Identifying Employer Wants and Needs
Congratulations, job seeker! You attended several resume seminars and had your resume proofed by eight different counselors that were all in agreement; you are a genius with a targeted resume for every occasion. Your confidence is at an all-time high as requests for interviews explode. You gave the employer what they needed to determine you deserved an interview. Now give the employer what they want to determine if you’re right for the job.
You wanted an interview and you got it! Now you need to prepare so that you can demonstrate how well you fit the company’s needs.
Company research is key. There is no doubt you will be asked, “What do you know about this company?” The mission, vision, values and code of ethics say a lot about a company’s expectations, culture, accomplishments and future goals. If you can’t answer simple questions about a company’s background it may be considered insulting.
Have you read your own resume? You would be surprised how many job seekers don’t! When you don’t familiarize yourself with your own background, you fail. The employer may assume you are a fraud and a waste of precious time. Even if someone created the resume for you, you are still responsible for being able to speak effectively regarding past employment.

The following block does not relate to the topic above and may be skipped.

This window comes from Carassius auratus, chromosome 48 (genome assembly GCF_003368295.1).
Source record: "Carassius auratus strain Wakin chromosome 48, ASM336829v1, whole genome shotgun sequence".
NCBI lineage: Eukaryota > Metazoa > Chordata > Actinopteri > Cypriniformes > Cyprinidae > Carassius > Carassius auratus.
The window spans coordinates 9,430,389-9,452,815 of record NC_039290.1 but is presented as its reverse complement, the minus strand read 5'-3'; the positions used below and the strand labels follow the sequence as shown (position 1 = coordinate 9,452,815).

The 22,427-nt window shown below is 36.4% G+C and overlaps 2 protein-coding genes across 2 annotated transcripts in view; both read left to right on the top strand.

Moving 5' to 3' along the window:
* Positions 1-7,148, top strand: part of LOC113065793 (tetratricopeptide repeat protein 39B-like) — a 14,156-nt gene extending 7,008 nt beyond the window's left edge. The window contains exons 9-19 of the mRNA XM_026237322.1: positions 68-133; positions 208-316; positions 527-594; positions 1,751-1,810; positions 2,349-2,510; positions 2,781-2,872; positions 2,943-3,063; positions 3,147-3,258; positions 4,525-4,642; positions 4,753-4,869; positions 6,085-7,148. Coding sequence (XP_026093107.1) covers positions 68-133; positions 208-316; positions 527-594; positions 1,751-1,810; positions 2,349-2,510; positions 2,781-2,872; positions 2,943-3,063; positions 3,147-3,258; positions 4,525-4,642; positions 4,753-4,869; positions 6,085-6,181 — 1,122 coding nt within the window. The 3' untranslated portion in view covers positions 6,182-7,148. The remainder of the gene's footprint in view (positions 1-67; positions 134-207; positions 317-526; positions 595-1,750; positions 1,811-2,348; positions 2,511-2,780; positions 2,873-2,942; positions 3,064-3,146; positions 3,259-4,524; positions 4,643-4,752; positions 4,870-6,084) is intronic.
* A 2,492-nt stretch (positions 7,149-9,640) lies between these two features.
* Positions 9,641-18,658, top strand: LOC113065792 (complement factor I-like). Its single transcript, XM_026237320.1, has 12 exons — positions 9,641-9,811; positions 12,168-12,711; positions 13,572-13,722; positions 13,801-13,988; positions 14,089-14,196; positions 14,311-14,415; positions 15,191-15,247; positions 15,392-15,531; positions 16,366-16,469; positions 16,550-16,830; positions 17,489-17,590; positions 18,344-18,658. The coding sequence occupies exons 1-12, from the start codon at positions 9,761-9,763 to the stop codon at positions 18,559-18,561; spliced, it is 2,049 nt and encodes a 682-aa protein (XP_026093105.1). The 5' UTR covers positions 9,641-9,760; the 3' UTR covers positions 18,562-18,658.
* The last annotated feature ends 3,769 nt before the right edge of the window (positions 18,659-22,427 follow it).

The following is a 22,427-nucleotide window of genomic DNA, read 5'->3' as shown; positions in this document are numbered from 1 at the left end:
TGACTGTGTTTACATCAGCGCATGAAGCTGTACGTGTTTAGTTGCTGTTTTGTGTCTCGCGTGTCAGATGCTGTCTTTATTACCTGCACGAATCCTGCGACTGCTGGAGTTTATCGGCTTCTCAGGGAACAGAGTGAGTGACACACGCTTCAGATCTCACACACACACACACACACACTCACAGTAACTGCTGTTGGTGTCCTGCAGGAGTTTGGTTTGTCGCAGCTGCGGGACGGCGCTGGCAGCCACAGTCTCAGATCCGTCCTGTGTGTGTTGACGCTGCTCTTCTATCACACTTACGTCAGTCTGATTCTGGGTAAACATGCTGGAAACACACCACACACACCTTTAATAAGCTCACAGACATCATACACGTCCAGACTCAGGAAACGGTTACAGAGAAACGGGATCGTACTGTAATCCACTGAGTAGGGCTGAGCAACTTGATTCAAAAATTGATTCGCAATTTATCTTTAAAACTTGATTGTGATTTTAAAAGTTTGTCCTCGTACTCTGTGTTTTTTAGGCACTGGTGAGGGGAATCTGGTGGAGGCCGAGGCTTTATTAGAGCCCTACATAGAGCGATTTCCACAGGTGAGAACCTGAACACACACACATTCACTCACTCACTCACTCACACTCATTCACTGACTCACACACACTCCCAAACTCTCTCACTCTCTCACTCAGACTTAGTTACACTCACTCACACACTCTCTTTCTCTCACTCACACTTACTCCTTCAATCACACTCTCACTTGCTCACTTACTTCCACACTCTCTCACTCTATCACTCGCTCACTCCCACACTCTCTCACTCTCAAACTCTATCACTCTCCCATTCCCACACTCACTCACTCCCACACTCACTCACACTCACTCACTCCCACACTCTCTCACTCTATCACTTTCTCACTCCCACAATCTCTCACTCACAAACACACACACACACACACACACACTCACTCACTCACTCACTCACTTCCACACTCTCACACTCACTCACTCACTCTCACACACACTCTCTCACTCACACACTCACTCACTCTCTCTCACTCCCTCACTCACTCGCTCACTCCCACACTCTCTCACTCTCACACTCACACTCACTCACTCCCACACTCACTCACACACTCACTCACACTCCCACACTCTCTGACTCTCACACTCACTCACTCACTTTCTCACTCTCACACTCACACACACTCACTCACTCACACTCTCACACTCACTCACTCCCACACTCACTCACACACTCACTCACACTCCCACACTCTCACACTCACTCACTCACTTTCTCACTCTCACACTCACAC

Job specific skills speak directly to an employer’s needs, so be direct. Review the actual job description and be able to compare yourself to all essential functions point by point when asked. Become familiar with O*NET which offers lengthy summaries of knowledge, skills, and abilities based on job titles. It is said that if you can’t describe your skills, the employer will assume you don’t have any!
Use numbers to highlight accomplishments. Employers need to know that you know your strengths and how they relate to employer needs. Your ability to quantify and show value through accomplishments will make you stand out from the crowd.
Have your own questions ready to go when the opportunity presents itself, and remember that you don’t have to wait until the end of the interview. Work them in from start to finish. Be aware that it is inappropriate to ask anything having to do with benefits of any kind including salary, vacation and sick time.
If, by chance, any of these tips are unfamiliar, consider attending an Interviewing workshop.
Employers expect some level of nervousness during the interview. However, none will accept lack of preparation. They need to see the professional you talked about in your resume — because they really want to hire you. You just need to give them a reason!
Frieda Carmouche is a member of the Regional Navigator team specializing in training, educating and assisting employers, and career center staff throughout the Gulf Coast with community resources, outreach events and technical support in assisting job seekers with disabilities. A native Houstonian with a love of training and development, Frieda has been employed by Workforce Solutions for over 16 years.
One thought on “Successful Interviewing”
I agree that researching the company is important. Knowing what they do, how they do it, and how you can add value to their operations are all important things to understand. I write a job seeker and career advice blog, check it out @ http://www.interviewknowledge.com
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